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Golan Heights Sion White 2009

Other White Blends from Israel
    0% ABV
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    0% ABV

    Winemaker Notes

    Melon and guava fruit notes with a delicate floral character; attractive fruity finish.

    Serve as an aperitif, or with assorted starters, and with light or spicy foods such as Mexican or Thai.

    Critical Acclaim

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    Golan Heights

    Golan Heights

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    Golan Heights, Israel
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    Soil. Topography. Climate. These are the three distinct grape-growing conditions for producing quality wines on an international level. In Israel, such optimal conditions exist in the Golan Heights. Everything in this magical strip of land begins with the right conditions - in the Golan, a combination of volcanic basaltic soil, suitable topography and high altitude resulting in cool climate. This is what gives the Golan Heights its second name: "Wine Country." Over the years, the distinctive wines of the Golan Heights Winery have placed Israel on the world wine map. Since its founding in 1983, the Golan Heights Winery has marketed three leading brands: Yarden, Gamla and Golan. The winery has plaed a significant role in nurturing the country's current wine culture, and has altered the way Israeli wines are perceived worldwide.

    With a rich history of wine production dating back to biblical times, Israel is a part of the cradle of wine civilization. Here, wine was commonly used for religious ceremonies as well as for general consumption. During Roman times, it was a popular export, but during Islamic rule around 1300, production was virtually extinguished. The modern era of Israeli winemaking began in the late 19th century with help from Bordeaux’s Rothschild family. Accordingly, most grapes grown in Israel today are made from native French varieties. Indigenous varieties are all but extinct, though oenologists have made recent attempts to rediscover ancient varieties such as Marawi for commercial wine production.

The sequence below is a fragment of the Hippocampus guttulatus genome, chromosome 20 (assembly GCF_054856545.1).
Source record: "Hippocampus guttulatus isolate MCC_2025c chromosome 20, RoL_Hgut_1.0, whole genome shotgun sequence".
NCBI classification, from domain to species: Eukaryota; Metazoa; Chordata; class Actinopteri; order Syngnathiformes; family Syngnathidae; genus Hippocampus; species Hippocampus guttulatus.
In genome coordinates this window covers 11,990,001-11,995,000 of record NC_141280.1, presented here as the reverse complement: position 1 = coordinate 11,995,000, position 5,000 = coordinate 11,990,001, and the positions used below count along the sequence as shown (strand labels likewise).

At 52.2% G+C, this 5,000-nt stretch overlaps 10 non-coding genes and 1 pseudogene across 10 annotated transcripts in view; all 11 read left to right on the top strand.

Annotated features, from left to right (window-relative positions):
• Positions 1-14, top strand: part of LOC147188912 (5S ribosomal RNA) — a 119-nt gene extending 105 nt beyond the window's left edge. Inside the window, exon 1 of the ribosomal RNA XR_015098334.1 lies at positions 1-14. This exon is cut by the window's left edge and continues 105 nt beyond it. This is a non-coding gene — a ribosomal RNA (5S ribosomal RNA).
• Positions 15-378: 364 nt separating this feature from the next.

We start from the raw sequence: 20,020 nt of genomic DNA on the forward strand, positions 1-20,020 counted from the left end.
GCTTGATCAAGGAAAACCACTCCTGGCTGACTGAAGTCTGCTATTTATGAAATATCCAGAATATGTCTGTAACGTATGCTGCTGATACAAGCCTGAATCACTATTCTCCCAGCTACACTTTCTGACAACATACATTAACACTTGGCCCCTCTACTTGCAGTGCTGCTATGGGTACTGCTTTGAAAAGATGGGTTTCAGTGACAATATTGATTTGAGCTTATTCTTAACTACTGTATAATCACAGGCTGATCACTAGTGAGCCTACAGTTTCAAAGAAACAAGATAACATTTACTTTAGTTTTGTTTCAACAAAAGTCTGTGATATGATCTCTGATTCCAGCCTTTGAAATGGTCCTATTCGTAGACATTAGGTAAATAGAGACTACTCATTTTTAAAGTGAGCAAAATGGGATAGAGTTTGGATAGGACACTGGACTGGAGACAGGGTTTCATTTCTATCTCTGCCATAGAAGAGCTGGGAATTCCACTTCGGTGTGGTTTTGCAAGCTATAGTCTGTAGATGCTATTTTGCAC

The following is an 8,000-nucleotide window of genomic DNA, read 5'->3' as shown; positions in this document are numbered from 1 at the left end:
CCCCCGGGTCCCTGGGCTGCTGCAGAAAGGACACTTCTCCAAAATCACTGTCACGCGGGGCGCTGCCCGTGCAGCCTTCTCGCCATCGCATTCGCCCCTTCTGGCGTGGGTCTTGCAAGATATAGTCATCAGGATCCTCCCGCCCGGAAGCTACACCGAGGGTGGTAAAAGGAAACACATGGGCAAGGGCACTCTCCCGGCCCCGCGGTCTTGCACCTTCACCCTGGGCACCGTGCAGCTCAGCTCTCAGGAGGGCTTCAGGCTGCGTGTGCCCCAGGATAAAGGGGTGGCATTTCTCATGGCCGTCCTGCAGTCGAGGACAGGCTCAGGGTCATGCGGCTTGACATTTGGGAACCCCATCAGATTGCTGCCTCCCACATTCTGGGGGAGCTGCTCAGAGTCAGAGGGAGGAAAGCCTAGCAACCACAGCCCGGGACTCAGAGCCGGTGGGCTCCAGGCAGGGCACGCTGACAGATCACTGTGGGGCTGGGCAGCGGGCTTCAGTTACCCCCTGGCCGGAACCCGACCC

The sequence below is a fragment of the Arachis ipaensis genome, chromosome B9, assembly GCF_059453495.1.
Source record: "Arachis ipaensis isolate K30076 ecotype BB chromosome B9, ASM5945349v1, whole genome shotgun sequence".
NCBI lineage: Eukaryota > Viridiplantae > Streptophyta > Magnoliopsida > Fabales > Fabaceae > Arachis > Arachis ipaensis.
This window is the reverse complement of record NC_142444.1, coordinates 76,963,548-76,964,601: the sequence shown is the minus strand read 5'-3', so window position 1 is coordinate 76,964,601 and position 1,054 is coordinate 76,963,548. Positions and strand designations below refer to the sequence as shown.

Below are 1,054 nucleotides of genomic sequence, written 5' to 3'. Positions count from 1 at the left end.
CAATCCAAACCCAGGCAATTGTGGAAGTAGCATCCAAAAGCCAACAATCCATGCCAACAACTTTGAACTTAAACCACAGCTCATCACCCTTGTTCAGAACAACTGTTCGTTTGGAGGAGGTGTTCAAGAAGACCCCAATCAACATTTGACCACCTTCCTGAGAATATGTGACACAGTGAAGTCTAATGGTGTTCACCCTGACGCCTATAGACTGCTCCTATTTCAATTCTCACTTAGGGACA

In Israel’s Mediterranean climate, humidity and drought can be problematic, concentrating much of the country’s grape growing in the north near Galilee, Samaria near the coast and at higher elevations in the east. The most successful red varieties are Cabernet Sauvignon, Merlot, and Syrah, while the best whites are made from Chardonnay and Sauvignon Blanc. Many, though by no means all, Israeli wines are certified Kosher.

    Other White Blends

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    With hundreds of white grape varieties to choose from, winemakers have the freedom to create a virtually endless assortment of blended wines. In many European regions, strict laws are in place determining the set of varieties that may be used, but in the New World, experimentation is permitted and encouraged. Blending can be utilized to enhance balance or create complexity, lending different layers of flavors and aromas. For example, a variety that creates a soft and full-bodied wine would do well combined with one that is more fragrant and naturally high in acidity. Sometimes small amounts of a particular variety are added to boost color or aromatics. Blending can take place before or after fermentation, with the latter, more popular option giving more control to the winemaker over the final qualities of the wine.

    WWH105336_2009 Item# 109387